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Riding Freedom Paperback – Sep 1 1999


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Product Details

  • Paperback: 144 pages
  • Publisher: Scholastic Signature (Sept. 1 1999)
  • Language: English
  • ISBN-10: 0439087961
  • ISBN-13: 978-0439087964
  • Product Dimensions: 1.3 x 13.3 x 19 cm
  • Shipping Weight: 113 g
  • Average Customer Review: 4.8 out of 5 stars  See all reviews (60 customer reviews)
  • Amazon Bestsellers Rank: #168,895 in Books (See Top 100 in Books)

Product Description

From Publishers Weekly

PW's starred review called this fictionalized biography of equestrian Charlotte "Charley" ParkhurstAwho lived her life disguised as a man and was the first woman voter in the U.S.Aan "ebullient and tautly structured novel that moves along at a gallop." Ages 8-12. (Sept.)
Copyright 1999 Reed Business Information, Inc.

From School Library Journal

Grade 4-6?This fictionalized biography of the first woman to vote in the state of California, and perhaps in the whole United States, is fascinating. Charlotte Parkhurst, known as Charley, spent most of her life masquerading as a man. Raised in an orphanage where she is the only girl, she is prevented from being adopted by the staff, who put her to work in the kitchen. Her own predilection is to be with the horses and the elderly man who cares for them. Vern's tales of escaping slavery are the seeds of Charlotte's own desperate bid for freedom after her only other friend is adopted. Her knack with horses soon enables the disguised Charley to pursue her dream of driving a stagecoach. She does it so well that she is admired and sought after, and is offered the opportunity to earn a livelihood in the California gold fields. Many trials arise, including the loss of sight in her left eye, but throughout, Charlotte remembers her friends, works hard and persistently, and fulfills her ambitions, culminating in her voting in a presidential election. The author provides a compact and exciting story about real people who exemplify traits that readers admire. A concluding note tells more about the historical facts surrounding Parkhurst's life, but kids will read it just for the adventure. The full-page, black-and-white pencil drawings are well rendered and enhance the straightforward text.?Carol A. Edwards, Minneapolis Public Library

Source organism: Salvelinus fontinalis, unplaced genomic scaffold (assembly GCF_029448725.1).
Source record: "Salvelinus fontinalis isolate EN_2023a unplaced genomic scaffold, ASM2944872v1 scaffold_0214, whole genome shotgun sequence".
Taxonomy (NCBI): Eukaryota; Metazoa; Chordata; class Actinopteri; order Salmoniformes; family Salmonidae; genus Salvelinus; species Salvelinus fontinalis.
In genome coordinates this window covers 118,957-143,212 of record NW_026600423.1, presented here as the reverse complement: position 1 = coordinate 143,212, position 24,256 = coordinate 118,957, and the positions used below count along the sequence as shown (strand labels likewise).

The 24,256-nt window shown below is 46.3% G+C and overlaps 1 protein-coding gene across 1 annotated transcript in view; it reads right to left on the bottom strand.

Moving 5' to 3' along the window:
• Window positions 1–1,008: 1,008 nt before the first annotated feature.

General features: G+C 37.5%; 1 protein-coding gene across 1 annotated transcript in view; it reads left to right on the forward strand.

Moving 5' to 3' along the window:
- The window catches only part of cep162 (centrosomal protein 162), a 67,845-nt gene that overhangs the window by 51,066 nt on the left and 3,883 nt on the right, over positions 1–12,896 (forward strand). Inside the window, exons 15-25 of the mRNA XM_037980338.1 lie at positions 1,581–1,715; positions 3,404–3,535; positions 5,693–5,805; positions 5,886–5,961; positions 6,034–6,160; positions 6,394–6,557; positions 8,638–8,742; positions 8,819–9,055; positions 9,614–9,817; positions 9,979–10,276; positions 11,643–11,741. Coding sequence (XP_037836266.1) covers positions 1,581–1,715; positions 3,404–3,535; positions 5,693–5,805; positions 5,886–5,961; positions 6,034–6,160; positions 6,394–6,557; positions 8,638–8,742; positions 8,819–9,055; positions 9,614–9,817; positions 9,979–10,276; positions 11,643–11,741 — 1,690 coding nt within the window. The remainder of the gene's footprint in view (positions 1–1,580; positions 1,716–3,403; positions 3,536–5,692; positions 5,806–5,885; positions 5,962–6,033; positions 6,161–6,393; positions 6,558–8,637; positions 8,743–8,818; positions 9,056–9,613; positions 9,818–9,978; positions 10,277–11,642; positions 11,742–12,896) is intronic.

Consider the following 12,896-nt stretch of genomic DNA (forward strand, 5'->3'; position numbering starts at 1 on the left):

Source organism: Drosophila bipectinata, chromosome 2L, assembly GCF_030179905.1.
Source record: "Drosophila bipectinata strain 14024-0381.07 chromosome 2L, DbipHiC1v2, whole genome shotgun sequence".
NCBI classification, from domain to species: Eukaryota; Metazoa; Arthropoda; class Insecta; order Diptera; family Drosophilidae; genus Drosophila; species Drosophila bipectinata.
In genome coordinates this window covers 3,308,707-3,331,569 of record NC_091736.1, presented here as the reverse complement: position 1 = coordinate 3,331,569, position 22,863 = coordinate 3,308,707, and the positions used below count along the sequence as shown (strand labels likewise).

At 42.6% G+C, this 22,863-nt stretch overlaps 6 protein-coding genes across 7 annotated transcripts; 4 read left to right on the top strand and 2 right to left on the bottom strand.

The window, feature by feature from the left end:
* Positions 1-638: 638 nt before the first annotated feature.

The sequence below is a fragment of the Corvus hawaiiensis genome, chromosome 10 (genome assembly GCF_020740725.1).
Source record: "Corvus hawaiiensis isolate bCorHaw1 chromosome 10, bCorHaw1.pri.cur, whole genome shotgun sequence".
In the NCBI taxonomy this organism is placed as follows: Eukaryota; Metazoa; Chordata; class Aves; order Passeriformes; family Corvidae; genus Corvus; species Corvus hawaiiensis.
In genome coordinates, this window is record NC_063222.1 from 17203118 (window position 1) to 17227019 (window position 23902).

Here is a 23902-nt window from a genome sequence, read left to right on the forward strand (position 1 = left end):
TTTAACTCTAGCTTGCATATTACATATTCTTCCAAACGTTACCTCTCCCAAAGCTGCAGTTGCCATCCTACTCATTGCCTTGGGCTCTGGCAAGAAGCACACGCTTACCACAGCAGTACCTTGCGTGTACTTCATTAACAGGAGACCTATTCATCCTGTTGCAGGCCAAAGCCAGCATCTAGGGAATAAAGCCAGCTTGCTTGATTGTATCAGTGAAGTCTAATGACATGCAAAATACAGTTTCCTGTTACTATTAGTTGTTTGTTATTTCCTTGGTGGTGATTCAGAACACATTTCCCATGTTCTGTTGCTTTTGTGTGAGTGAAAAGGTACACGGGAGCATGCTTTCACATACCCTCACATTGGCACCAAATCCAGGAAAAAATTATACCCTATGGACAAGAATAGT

Copyright 1998 Reed Business Information, Inc. --This text refers to an out of print or unavailable edition of this title.

Inside This Book (Learn More)
First Sentence
AFTER TEN YEARS AT THE ORPHANAGE, Charlotte wasn't like most girls her age. Read the first page
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Customer Reviews

4.8 out of 5 stars
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By Nicola Mansfield HALL OF FAMETOP 50 REVIEWER on Aug. 13 2009
Format: Paperback
Reason for Reading: Read aloud to the 9yo as part of our history curriculum.

Comments: This is a fictionalized biography of the life of Charley Parkhurst , a renowned stagecoach driver who eventually settled in California to run a way station. Charley's greatest claim to fame however is that he is probably one of the first women to vote in the US and certainly, if not the first, then close to the first woman to vote in California in 1868 a full 52 years prior to any woman being allowed to vote in United States. If you haven't guessed already Charley was really Charlotte, a woman, this book tells her story and of how an orphaned infant became a respected man about town and stagecoach driver whose secret was never found out by the public until after death.

This was a joy to read. Not only was the subject matter utterly fascinating but the story is told in a well-written, exciting novel. Biographies aren't usually the place to find so much action, but Charley's story supplies a plot with plenty of it and she wasn't called "One-Eyed Charley" for nothing. She is a fully realized character that the reader cares for. Being a book for children, much time is spent on her childhood years in the orphanage and what drove her to do the things she later did in life. The dialogue is spot on with the ambiance of the setting and since I was reading aloud I couldn't help but speak the parts with a cowboy drawl.